Daily capital journal. (Salem, Or.) 1903-1919, September 14, 1916, Image 1

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British and French Draw Net Tight About Combles and Have
Stronghold Two-Thirds Surrounded Germans Bring,
i 20,000 From Verdun and Fight Desperately to Save
J Peronne-Serbians Take Bulgar Trenches and Capture
Heights-Deadlock On Russian Front
J By Ed L. Keen,
(United Press Staff Correspondent.)
London, -Sept. 14. The British have joined with the
French in the new eastward drive to squeeze the Germans
out of Combles and Perbnne and made progress last night
north of Ginchy.
The British gain, officially reported by General Haig,
draws a noose tighter around Combles whose outskirts
are now held by the French. On the eastern side of
Combles, the French have pushed forward in this week's
fighting until the town is about two-thirds surrounded.
The Germans are counter attacking desperately to
save Peronne. The French war office today announced
that more German troops have been transferred from the
Verdun front and that twenty thousand Germans from
Verdun led the German attack on the Combles-Peronne
line yesterday. The German war office announced this
afternoon that the Teuton counter attacks have met with
some success and that all Anglo-French atta'cks last night
were repulsed.
As if in answer to the German claim that the allied
offensive in northern Greece has been stopped the French
war office this afternoon announced further gains by the
Serbs on the allies' right wing. The Serbians captured
a row of Bulgarian trenches and pushed the Bulgars from
a dominating height. On the remainder of the Mace
donia f rout only artillery duels and minor patrol activities
were reported by the French and British war offices". .
The deadlock on the Russian front and in southeast
ern Rumania continues. The Russian war office an
nounced the repulse of German-Bulgarian attacks east of
the fort of Silistra. t i " ! i , . i :
The GpTman war office officially con
firmed reports that the Bulgarians
have occupied the Greek port of Kavala
and announced that the,German-Bulgar
rffimpaijjii in southeastern Rumania in
Irogressing. The repulse of allied at
tacks at several points on the Macedon
ian frontier was announced at Berlin.
The Tact that Berlin saw fit to an
nounce the occupation of Kavala was in
terpreted here as meaning that the Ger
mans no longer hope to keep Greece-out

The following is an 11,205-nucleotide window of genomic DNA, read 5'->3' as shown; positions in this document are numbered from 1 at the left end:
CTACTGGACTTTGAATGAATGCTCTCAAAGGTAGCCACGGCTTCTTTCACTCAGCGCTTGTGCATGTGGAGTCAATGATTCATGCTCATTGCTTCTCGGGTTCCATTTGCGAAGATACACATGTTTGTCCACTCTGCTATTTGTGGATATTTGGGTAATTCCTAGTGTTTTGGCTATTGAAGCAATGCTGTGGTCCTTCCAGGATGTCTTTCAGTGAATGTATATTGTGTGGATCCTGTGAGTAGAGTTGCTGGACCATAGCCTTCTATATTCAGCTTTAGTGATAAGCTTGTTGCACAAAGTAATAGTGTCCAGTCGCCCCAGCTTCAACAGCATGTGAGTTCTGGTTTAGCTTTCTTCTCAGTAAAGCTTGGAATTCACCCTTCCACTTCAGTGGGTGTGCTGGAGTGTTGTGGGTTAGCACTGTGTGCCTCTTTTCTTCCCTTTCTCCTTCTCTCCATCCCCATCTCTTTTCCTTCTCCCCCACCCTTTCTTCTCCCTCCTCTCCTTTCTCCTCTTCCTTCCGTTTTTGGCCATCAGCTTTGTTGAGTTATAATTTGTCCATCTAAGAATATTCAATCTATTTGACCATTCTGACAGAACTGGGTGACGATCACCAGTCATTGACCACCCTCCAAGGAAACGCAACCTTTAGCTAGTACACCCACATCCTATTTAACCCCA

of the war. The German minister at
Athens is reported to have assured King
i'nnatnntiue several weeks ago that
Kavala would not be occupied by the
HiilgBi'H so long as Greece continued
ii rut nil.
French Gains Comamnd Roads.
Paris, Sept. U. Continuing their ad
vanea west of the Yurder and the Ser
bians carried Bulgarian trenches be
. tween Kovil and Vetrenik, making pro
gress also in the direction of Kaitmat-
lilt Ion, it was officially announced to
.J'iy. Northwest of Ostrovo lake, the Sorbs
carried a height west of hill 1.3HO after
violent fighting, the advance guard
reaching Koikes Malknnidy. The Bui
iwrinns suffered heavily.
On the allies' right wing, from the
Vaidar to the Struma, intermittent can
Hounding continued yesterday, but there
wire no infantry actions except patrol
Frencn artillery has drawn n ring
of fire three quarters of the way around
Peronne, which is almost entirely cut
off from communication with the rest
Root legger have rented so many
Malls at our county fair that ther haint
no room fer th' stork. I.afe Bud's un
cle wux killed in a onto yisterday by a
train refusin' t' chnnge it's course.
of the German front.
Dispatches from the Somme battle
field todny said the great eastward push
of General Foch's men lu the last 4$
hours ha placed all roads from Peronne
within range of French guns. On three
sides the French have surroundetd tlie
city with incessant streams of shell fire.
.Supplies can be brought into the city
only under cover of night along the
roads entering from the east.
Take Troops From Verdun.
Paris, Sept. 14. The Germans have
shifted more troops from Verdun to the
Nomine front in an effort to check Gen
eral Foch's forces closing in upon Pe
ronne. The war office announced today that
yesterday's ine'fefctive counter attack
nuaiiiHt the .southern extremity of Hill
7(. northwest of Peronne, was led by
a fresh German division hastily trans
ferred from Verdun. The Germans made
several more attacks at the same point
last night, but were completely re
pulsed. South of the Somnic, the Germans at
tacked at several different points, but
were repulsed. West of C'haiiliies one
German company was caught under
French fire and practically annihilated.
On the northeastern front of Verdun,
the French easily repulsed several at
tacks ngainst the new French positions
on the Vaux-Chnpitre front.
Say Allies Are Halted.
Berlin, Sept. 14. The new allied of
fensive in Macedonia has been com
pletely halted, according to Sofia dis
patches today.
I.nrge British forces that attempted
Uo advance In the region of Seres were